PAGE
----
NASA successfully launches its first planetary defense mission






NASA on Tuesday launched a spacecraft that is scheduled to deliberately hit an asteroid in the fall of 2022 to deviate its orbit, in a unprecedented test mission and that is part of the planetary defense strategy of the US agency.

The Double Asteroid Redirection Test (DART) mission took off promptly at 22:21 local time (6:21 GMT time) aboard a SpaceX Falcon 9 rocket from the Space Force Base in Vandenberg, California (USA). The launch was broadcast live on NASA television.

Illustration of the Double Asteroid Redirection Test Ship

This mission has been considered “historic” by NASA, since the objective is to collide with an asteroid to divert it from its orbit in order to test the technology that would be necessary to avoid a possible collision with Earth.

The mission of the ship

The DART ship will head towards the asteroid Didymos and its small moon, Dimorphos, which will be the target of the impact to alter its orbit, which is harmless to Earth.

DART will test its ability to alter the trajectory with pure kinetic force, rushing into it at high speed to deflect the space rock from its course enough to keep our planet out of harm’s way.

According to NASA calculations, Didymos and Dimorphos will be relatively close to Earth -about 11 million kilometers- at the estimated time of impact.

Once DART collides with Dimorphos, the NASA to examine changes in its orbit around Didymos to evaluate if the method is viable to defend the Earth, in case some asteroid represents a threat to the planet in the future.

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The asteroid targeted by DART poses no real threat And it’s tiny compared to the cataclysmic asteroid that hit Earth some 66 million years ago, leading to the extinction of the dinosaurs. But scientists say that smaller asteroids are much more common and pose a greater theoretical danger in the short term.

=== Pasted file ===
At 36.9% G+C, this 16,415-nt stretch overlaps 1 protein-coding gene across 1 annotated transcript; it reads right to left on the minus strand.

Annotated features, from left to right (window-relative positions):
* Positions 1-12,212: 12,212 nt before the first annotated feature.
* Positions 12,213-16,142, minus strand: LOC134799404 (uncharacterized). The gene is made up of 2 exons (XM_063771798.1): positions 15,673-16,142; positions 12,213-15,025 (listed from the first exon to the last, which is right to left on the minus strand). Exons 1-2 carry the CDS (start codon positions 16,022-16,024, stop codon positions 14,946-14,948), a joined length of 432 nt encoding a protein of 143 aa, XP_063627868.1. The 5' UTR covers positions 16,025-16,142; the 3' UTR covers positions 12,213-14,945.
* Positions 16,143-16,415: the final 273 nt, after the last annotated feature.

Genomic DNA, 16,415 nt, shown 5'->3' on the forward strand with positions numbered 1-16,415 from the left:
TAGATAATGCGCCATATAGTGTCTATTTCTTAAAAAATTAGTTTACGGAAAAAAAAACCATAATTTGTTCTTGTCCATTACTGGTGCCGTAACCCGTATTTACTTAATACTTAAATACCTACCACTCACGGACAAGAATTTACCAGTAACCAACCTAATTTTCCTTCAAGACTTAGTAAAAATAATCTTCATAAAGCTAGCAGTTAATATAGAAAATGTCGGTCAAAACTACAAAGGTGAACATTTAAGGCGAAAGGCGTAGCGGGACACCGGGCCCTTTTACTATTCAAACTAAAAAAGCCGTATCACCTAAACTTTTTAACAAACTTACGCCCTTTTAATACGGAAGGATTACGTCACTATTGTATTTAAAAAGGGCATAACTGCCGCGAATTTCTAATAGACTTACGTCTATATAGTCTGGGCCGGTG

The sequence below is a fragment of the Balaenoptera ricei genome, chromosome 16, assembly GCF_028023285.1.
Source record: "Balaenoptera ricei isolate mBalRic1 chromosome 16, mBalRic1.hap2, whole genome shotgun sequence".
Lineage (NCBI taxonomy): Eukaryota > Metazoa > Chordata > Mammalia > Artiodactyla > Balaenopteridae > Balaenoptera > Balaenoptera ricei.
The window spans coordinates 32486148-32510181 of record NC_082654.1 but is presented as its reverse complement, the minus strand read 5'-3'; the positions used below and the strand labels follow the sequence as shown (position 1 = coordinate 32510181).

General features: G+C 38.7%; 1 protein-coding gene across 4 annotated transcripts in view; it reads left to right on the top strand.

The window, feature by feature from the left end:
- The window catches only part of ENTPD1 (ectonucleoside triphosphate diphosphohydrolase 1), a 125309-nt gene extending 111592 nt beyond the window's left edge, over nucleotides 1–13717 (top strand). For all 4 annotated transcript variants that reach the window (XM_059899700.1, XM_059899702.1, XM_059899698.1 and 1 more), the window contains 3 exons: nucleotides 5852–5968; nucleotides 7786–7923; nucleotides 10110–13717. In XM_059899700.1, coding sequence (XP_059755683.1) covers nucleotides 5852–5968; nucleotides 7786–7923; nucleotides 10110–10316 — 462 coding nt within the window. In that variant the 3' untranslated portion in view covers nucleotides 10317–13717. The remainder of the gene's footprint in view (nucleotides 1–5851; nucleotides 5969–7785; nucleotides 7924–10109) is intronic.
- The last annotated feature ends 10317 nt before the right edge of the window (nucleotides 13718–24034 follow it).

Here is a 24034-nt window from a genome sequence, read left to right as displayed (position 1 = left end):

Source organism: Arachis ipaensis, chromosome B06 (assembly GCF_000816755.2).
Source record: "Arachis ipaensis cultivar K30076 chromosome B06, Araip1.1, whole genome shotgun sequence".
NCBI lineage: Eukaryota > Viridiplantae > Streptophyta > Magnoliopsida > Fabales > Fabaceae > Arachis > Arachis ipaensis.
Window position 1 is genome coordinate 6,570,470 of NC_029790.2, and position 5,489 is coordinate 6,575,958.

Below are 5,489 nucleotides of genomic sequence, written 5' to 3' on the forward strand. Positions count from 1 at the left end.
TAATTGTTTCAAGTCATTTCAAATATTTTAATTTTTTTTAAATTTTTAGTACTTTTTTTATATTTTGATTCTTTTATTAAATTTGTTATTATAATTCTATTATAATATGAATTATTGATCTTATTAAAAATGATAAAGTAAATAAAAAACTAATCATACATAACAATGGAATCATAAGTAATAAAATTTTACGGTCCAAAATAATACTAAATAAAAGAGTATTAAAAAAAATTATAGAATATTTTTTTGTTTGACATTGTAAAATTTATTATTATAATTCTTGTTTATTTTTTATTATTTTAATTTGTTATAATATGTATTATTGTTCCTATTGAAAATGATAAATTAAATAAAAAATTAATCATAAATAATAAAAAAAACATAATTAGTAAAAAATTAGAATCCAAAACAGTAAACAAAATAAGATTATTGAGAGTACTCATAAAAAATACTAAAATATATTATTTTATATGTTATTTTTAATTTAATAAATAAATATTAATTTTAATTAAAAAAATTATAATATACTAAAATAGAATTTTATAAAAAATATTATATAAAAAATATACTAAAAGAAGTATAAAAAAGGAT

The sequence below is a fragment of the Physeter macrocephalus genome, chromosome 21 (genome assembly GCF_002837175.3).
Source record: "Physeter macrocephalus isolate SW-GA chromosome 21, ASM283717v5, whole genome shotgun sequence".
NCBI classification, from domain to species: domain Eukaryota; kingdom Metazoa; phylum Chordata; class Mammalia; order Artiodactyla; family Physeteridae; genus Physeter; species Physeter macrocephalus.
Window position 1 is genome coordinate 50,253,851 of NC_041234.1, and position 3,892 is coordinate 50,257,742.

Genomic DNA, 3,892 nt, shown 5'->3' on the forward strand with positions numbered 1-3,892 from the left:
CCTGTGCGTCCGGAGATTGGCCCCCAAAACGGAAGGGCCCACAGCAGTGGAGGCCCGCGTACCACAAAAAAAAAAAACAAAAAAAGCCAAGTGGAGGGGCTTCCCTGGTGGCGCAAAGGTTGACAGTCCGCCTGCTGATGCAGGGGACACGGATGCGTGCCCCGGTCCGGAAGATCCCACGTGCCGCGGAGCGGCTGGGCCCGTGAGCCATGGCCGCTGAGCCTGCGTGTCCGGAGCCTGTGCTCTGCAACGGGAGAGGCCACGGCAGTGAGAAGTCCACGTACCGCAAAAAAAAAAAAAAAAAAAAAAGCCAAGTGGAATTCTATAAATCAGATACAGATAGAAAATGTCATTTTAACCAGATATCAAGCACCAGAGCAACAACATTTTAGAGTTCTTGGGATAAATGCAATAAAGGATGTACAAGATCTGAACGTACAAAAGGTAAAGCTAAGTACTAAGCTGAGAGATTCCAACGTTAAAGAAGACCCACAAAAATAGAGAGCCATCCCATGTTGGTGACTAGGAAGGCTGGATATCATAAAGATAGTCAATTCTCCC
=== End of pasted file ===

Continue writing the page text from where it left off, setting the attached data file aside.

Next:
The DART will travel at about 6.6 kilometers per second

For the impact to be effective, DART will travel at about 6.6 kilometers per second, an “incredibly fast” speed and necessary for the crash to alter “a little” the trajectory of Dimorphos, the size of the George Washington Monument – a 155-foot-tall (47.2-meter) obelisk located in the US capital. .UU.-, but with greater volume, described in an interview with Efe the software engineer at the Johns Hopkins Applied Physics Laboratory Luis Rodríguez, from the DART team.

The DART team expects to shorten the orbital trajectory of Dimorphos by 10 minutes, but would consider a success of at least 73 seconds. A small push to an asteroid millions of miles away would be enough to safely deflect it.

The collision will be recorded by a briefcase-sized satellite called CubeSat, which has been developed by the Italian Space Agency. That cubicle will be deployed shortly before the collision to capture images and videos of the impact and its effects on Dimorphos.

The data from the mission, according to NASA, will be combined with those from the Hera mission, from the European Space Agency and scheduled between 2024 and 2026 to analyze in more detail the asteroids and the crater that DART will leave in Dimorphos.

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George Holan

George Holan is chief editor at Plainsmen Post and has articles published in many notable publications in the last decade.

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